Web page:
My household owns an Audi A3 “clean diesel” car, which unfortunately turned out to be not-so-clean. So, I’ve been closely watching the news about the Volkswagen emissions testing scandal. (In case you haven’t followed the story, last month Volkswagen admitted to cheating on U.S. pollution tests for more than 500,000 diesel engine vehicles, by installing software called “defeat devices.” The software detects when the car is hooked up to an emissions testing system, and reduces emissions during the test; once out on the open road, the emissions ramp back up, and the cars spew as much as 40 times the permitted amount of pollutants. Affected cars include Volkswagen’s Jetta, Beetle, Golf and Passat, and the Audi A3. Here’s a good recap of the situation from CNN Money.)
I’ve studied the news reports not just with personal interest, but also with professional interest in the significant e-discovery issues that inevitably will arise in the extensive investigations and litigation over this debacle. (The flood of lawsuits has already begun: As of this posting, 34 private suits have been filed., the U.S. EPA initiated regulatory action, and the U.S. Justice department launched a criminal investigation.) I planned to write a blog post about these e-discovery implications, but dang it, the estimable Craig Ball beat me to it, writing a great post earlier this week.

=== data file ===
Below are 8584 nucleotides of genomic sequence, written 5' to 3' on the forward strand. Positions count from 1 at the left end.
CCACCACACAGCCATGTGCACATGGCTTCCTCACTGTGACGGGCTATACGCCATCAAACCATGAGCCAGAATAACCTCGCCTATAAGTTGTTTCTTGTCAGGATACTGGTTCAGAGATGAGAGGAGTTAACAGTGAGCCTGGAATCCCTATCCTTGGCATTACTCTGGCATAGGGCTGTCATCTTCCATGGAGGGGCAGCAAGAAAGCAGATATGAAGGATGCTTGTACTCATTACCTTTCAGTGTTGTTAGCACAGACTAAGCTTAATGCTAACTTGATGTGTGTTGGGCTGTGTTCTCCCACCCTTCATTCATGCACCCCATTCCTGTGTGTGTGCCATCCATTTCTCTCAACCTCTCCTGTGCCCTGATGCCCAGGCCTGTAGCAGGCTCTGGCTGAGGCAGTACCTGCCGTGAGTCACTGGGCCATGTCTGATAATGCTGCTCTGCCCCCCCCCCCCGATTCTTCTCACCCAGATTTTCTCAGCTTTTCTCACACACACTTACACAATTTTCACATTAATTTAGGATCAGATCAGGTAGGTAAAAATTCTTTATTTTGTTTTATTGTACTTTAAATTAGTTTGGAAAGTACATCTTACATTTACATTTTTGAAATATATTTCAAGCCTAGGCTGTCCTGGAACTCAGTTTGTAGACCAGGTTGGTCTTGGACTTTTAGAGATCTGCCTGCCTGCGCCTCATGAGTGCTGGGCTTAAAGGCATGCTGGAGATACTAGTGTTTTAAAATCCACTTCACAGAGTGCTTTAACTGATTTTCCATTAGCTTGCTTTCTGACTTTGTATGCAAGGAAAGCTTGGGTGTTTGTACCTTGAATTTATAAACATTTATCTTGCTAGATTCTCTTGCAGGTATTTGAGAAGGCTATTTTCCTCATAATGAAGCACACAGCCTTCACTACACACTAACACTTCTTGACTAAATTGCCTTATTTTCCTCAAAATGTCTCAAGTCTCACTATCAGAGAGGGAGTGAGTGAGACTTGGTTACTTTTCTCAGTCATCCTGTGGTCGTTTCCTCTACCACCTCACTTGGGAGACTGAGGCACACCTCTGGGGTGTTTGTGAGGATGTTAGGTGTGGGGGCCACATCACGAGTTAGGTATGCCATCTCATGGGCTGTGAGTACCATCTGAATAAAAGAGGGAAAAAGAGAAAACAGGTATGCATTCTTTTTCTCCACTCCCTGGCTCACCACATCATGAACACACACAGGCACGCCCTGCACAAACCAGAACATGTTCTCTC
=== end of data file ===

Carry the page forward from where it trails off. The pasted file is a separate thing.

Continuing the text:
As Craig noted, electronic evidence will play a key role in this matter, because “computers were the instrumentalities of the fraud.” The scope of relevant electronic evidence in these cases will be broad, encompassing questions such as how exactly the cheat was effected, how it can be remedied, and who knew what and when. The types of pertinent information will be varied, including not just emails and the usual corporate documents, but computer source code, emissions testing records, vehicle performance data, and ESI metadata (which can be probative of when someone received or sent information). Effective preservation and collection will be particularly challenging, given that the most important custodians have a vested interest in NOT turning over their incriminating evidence.
The e-discovery battles will be hard fought. Some of the country’s most respected class action plaintiffs firms filed cases—and in one suit, the plaintiffs’ team includes a powerhouse defense-side firm, Quinn Emanuel. Volkswagen retained Kirkland & Ellis, no stranger to complex e-discovery in high-stakes litigation. So those of us working in the e-discovery trenches can expect to learn about some fascinating disputes in the months (and years) to come. Buckle up—this scandal has us roaring down the autobahn.
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